5. I am investigating to see if Vive Input Utility can replace NewtonVR for proper collision detection in my application. It looks like the Sticky Grabbable component works in a similar way and my tennis racket does not go right through the ball, so that's promising. But It only works when pressing a button. There is a large range of possible buttons to select from, but in my application I am using a script to attach the racket to the correct controller (depending on the player's dominant hand) or tracker if that is used. I don't want to bother the player with the action of picking up the racket in every drill they do. How can I achieve this? And another question (but maybe I should make a separate thread out of it): Is it possible to make the Following Duration shorter than 0.02 (seconds, I guess)? I see a remark in the code that it depends on the Update rate, so if I would set fixedDeltaTime to let's say 0.001 (1 ms), can I then get a following duration of 0.001 as well? ( I know I need to add both the [SteamVR] and [ViveInputUtility] prefabs in the scene and in both uncheck the 'Lock physics update rate to render frequency' option to avoid falling back to 90 fps at runtime) Thanks!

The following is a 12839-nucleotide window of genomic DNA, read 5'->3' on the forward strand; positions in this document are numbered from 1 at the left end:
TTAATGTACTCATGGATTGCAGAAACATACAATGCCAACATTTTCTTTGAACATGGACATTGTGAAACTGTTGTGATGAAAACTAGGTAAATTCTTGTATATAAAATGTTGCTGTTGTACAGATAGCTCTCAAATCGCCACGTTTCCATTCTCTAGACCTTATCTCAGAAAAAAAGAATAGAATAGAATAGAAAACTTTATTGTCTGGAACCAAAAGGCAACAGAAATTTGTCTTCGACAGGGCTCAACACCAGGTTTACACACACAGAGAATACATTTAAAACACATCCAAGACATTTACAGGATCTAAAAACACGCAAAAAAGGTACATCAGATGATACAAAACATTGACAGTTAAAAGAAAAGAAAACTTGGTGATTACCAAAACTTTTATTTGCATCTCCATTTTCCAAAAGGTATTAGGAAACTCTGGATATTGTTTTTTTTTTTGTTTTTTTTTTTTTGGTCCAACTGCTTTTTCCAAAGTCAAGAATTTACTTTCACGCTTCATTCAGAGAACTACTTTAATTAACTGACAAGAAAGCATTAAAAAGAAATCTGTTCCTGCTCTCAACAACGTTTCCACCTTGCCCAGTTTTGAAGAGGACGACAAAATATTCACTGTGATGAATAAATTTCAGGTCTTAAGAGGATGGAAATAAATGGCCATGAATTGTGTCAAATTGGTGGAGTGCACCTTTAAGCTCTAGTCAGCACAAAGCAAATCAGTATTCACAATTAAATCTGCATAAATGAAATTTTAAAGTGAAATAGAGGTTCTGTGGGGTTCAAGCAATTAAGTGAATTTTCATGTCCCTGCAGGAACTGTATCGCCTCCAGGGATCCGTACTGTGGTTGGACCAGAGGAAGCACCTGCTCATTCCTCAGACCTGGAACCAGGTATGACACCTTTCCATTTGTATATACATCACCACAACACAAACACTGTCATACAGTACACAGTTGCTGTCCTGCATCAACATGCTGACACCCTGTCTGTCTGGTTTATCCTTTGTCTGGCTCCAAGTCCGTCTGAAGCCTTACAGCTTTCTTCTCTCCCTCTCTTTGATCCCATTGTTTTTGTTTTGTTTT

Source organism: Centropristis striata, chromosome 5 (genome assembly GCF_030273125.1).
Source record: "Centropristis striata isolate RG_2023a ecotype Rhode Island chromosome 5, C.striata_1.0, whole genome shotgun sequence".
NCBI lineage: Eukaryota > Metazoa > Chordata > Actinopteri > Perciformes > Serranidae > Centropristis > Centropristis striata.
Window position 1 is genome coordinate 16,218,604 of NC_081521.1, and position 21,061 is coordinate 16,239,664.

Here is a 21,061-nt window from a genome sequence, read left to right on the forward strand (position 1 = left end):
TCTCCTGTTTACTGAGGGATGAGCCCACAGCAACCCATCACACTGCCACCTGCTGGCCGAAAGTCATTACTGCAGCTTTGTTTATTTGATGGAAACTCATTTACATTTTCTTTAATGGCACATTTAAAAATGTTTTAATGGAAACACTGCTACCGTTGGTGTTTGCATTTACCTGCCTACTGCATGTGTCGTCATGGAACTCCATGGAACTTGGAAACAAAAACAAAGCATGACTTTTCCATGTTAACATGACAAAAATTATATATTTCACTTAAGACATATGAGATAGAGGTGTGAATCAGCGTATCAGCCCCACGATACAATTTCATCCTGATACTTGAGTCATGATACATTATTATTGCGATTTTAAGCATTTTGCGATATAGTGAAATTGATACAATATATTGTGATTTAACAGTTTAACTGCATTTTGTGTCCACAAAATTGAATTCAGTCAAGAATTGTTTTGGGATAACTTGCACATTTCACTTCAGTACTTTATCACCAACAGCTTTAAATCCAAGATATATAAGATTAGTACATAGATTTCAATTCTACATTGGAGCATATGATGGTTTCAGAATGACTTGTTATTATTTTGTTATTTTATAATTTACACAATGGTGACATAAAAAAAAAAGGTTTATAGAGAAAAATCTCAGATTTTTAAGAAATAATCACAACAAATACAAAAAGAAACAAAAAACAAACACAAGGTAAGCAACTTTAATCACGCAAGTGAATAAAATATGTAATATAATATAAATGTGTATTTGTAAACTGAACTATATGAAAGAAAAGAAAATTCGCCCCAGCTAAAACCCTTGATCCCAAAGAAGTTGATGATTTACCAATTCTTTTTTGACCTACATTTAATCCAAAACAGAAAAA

6. Great, thanks! That worked for me as well. And I have to admit I did not check the Unity forum this time, only the Vive forum
  7. I am using a dropdown menu in my application and I noticed that it is very hard to select an option. It looks like the problem is that the selection is not registered when I am moving the controller while clicking. This happens very easily. The problem also occurs in the sample UGUI scene. The other UGUI items such as a toggle are a lot less sensitive and they are easy to select. I hope someone can help me get this fixed. Thanks!
  8. I found out that the [ViveInputUtility] prefab has its own Lock Physics Update Rate flag. I need to set both to false to be able to modify the framerate. So the issue is solved, but I find it strange that VIU has its own flag and does not use the SteamVR flag.
  9. It's the Windows User Account Control. Rightclick on the Start menu icon and select Search. Then type UAC and should see something like (don't have the English Windows version) 'Change settings for User Account Control'. You can also get there through the Configuration screen --> User Accounts --> User Accounts. In the popup you need to move the slider all the way down. Yes, that is the 'Not recommended' setting.
  10. I got rid of the popup by disabling User Account Control completely. This is of course not what you want and also not what you want to tell your customers. On the other hand, one of the partners that I develop for does not report the issue, so it could be related to which account is used when installing the Vive software. Other threads also suggest that running it when looged in with the Windows administrator account works (which is the actual Administrator account, not a user account with Administrator properties, I guess, so also Run As Administrator will not help). I also noted before I disabled UAC that if I had allowed it once it woulld run without popup for subsequent checks. But as soon as I restarted the PC it needed permission again.